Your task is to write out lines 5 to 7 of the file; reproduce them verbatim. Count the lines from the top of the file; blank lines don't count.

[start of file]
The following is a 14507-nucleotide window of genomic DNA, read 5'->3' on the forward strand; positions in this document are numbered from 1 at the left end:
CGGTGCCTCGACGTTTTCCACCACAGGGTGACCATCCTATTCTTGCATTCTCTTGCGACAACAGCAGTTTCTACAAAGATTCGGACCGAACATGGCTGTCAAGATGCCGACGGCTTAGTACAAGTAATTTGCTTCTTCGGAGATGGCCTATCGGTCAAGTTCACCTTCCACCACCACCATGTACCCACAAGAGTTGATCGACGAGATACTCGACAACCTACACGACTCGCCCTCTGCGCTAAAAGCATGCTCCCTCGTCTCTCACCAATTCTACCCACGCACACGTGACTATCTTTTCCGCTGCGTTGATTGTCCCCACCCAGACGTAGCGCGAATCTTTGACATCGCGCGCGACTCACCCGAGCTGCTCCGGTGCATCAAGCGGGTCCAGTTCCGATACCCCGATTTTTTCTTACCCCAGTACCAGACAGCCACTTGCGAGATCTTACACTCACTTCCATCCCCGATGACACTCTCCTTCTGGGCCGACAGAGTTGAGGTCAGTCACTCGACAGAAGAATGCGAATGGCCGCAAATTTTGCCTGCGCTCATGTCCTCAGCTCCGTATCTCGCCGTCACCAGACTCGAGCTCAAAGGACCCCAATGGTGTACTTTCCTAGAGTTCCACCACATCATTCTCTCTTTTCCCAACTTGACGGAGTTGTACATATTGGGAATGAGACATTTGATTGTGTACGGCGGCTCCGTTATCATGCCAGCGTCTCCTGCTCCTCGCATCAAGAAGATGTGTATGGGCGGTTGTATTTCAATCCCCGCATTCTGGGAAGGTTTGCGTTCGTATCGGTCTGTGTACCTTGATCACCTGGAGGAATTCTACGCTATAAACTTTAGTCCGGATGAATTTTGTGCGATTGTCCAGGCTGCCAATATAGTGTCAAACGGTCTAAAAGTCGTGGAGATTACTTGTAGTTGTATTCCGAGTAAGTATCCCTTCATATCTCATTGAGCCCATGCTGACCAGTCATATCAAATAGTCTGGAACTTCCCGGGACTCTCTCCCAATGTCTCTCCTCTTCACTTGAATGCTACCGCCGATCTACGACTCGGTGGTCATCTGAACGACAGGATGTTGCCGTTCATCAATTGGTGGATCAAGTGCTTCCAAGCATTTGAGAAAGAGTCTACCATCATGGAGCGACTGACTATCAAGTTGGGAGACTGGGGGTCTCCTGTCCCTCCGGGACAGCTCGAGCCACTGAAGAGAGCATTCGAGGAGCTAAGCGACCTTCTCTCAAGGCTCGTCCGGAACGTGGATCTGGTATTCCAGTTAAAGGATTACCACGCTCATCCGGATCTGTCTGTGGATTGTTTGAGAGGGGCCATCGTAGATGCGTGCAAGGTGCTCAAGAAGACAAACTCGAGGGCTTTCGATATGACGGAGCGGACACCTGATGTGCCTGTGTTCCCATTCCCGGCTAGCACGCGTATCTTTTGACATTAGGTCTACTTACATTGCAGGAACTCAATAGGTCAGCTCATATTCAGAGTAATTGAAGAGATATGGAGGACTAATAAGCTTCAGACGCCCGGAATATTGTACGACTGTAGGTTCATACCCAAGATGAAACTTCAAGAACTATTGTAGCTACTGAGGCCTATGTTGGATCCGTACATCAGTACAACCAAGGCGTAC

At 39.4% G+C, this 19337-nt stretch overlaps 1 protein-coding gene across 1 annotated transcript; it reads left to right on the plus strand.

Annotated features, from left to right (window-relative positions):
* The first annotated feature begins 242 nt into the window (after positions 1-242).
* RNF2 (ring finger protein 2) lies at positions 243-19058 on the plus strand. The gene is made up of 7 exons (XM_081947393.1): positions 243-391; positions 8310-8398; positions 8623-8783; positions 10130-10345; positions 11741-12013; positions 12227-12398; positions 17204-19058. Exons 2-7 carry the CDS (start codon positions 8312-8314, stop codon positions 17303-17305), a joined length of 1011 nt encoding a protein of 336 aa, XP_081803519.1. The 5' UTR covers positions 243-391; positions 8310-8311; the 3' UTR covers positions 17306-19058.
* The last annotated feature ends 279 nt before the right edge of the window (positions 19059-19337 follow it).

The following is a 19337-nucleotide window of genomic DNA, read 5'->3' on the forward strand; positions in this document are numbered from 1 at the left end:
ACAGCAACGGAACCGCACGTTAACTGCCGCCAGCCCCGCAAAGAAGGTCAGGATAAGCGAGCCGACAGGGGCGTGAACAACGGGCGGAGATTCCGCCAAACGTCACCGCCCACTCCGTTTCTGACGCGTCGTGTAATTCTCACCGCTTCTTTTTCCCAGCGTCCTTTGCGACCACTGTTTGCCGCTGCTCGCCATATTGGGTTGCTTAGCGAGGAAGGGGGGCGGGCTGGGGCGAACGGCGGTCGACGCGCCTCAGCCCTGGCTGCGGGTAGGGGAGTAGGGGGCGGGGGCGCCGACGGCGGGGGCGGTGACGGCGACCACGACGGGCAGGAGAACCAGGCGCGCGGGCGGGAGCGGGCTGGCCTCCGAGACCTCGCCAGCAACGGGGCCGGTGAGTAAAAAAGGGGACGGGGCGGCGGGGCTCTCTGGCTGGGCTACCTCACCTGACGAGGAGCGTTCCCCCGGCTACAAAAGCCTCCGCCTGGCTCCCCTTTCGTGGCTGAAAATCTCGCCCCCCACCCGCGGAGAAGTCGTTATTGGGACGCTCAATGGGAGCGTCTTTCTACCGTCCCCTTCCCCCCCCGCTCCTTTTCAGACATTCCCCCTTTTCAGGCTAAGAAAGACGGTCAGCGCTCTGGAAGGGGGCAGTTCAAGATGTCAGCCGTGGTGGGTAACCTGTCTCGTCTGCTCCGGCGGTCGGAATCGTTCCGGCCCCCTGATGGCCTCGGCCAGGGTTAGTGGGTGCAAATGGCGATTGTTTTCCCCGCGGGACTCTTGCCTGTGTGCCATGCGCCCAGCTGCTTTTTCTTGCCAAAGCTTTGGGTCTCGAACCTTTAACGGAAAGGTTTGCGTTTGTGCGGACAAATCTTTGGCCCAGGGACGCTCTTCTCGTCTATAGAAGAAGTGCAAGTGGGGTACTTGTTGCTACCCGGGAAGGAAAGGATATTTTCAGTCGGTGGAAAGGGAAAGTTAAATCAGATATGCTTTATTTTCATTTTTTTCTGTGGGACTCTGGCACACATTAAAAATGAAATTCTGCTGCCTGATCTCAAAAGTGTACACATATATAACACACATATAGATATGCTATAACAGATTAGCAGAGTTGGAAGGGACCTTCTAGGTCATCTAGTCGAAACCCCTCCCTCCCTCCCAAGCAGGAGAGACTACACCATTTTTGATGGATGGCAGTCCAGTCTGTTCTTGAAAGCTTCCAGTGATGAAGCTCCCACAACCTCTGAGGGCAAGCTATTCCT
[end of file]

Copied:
* The first annotated feature begins 242 nt into the window (after positions 1-242).
* RNF2 (ring finger protein 2) lies at positions 243-19058 on the plus strand. The gene is made up of 7 exons (XM_081947393.1): positions 243-391; positions 8310-8398; positions 8623-8783; positions 10130-10345; positions 11741-12013; positions 12227-12398; positions 17204-19058. Exons 2-7 carry the CDS (start codon positions 8312-8314, stop codon positions 17303-17305), a joined length of 1011 nt encoding a protein of 336 aa, XP_081803519.1. The 5' UTR covers positions 243-391; positions 8310-8311; the 3' UTR covers positions 17306-19058.
* The last annotated feature ends 279 nt before the right edge of the window (positions 19059-19337 follow it).